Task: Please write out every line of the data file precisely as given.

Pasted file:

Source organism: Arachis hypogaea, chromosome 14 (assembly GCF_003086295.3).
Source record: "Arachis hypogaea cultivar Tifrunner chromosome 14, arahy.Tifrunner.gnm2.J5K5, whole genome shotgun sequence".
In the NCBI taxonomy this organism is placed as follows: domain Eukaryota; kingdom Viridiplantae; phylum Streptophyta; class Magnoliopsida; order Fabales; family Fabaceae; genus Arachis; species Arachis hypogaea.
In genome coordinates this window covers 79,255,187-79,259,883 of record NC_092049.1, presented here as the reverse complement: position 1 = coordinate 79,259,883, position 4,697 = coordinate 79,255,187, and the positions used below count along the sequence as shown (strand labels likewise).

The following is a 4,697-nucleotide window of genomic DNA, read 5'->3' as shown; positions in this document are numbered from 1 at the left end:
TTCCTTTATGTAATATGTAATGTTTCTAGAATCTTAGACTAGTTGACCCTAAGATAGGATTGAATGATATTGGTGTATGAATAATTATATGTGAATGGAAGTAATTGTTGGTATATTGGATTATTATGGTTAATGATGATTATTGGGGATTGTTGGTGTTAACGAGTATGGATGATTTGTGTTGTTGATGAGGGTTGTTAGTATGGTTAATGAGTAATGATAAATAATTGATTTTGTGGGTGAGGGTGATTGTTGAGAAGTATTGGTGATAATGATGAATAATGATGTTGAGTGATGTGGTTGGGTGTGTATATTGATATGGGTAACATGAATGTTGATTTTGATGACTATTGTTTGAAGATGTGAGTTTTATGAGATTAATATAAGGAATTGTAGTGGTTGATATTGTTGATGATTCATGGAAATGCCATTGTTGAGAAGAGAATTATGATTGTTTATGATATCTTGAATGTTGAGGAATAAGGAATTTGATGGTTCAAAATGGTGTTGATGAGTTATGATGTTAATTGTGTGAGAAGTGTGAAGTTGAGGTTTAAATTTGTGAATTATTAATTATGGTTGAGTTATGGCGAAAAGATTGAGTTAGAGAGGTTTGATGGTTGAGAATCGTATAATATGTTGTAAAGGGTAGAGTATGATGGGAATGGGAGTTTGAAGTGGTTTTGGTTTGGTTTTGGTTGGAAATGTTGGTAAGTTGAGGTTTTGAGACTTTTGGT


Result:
Source organism: Arachis hypogaea, chromosome 14 (assembly GCF_003086295.3).
Source record: "Arachis hypogaea cultivar Tifrunner chromosome 14, arahy.Tifrunner.gnm2.J5K5, whole genome shotgun sequence".
In the NCBI taxonomy this organism is placed as follows: domain Eukaryota; kingdom Viridiplantae; phylum Streptophyta; class Magnoliopsida; order Fabales; family Fabaceae; genus Arachis; species Arachis hypogaea.
In genome coordinates this window covers 79,255,187-79,259,883 of record NC_092049.1, presented here as the reverse complement: position 1 = coordinate 79,259,883, position 4,697 = coordinate 79,255,187, and the positions used below count along the sequence as shown (strand labels likewise).

The following is a 4,697-nucleotide window of genomic DNA, read 5'->3' as shown; positions in this document are numbered from 1 at the left end:
TTCCTTTATGTAATATGTAATGTTTCTAGAATCTTAGACTAGTTGACCCTAAGATAGGATTGAATGATATTGGTGTATGAATAATTATATGTGAATGGAAGTAATTGTTGGTATATTGGATTATTATGGTTAATGATGATTATTGGGGATTGTTGGTGTTAACGAGTATGGATGATTTGTGTTGTTGATGAGGGTTGTTAGTATGGTTAATGAGTAATGATAAATAATTGATTTTGTGGGTGAGGGTGATTGTTGAGAAGTATTGGTGATAATGATGAATAATGATGTTGAGTGATGTGGTTGGGTGTGTATATTGATATGGGTAACATGAATGTTGATTTTGATGACTATTGTTTGAAGATGTGAGTTTTATGAGATTAATATAAGGAATTGTAGTGGTTGATATTGTTGATGATTCATGGAAATGCCATTGTTGAGAAGAGAATTATGATTGTTTATGATATCTTGAATGTTGAGGAATAAGGAATTTGATGGTTCAAAATGGTGTTGATGAGTTATGATGTTAATTGTGTGAGAAGTGTGAAGTTGAGGTTTAAATTTGTGAATTATTAATTATGGTTGAGTTATGGCGAAAAGATTGAGTTAGAGAGGTTTGATGGTTGAGAATCGTATAATATGTTGTAAAGGGTAGAGTATGATGGGAATGGGAGTTTGAAGTGGTTTTGGTTTGGTTTTGGTTGGAAATGTTGGTAAGTTGAGGTTTTGAGACTTTTGGT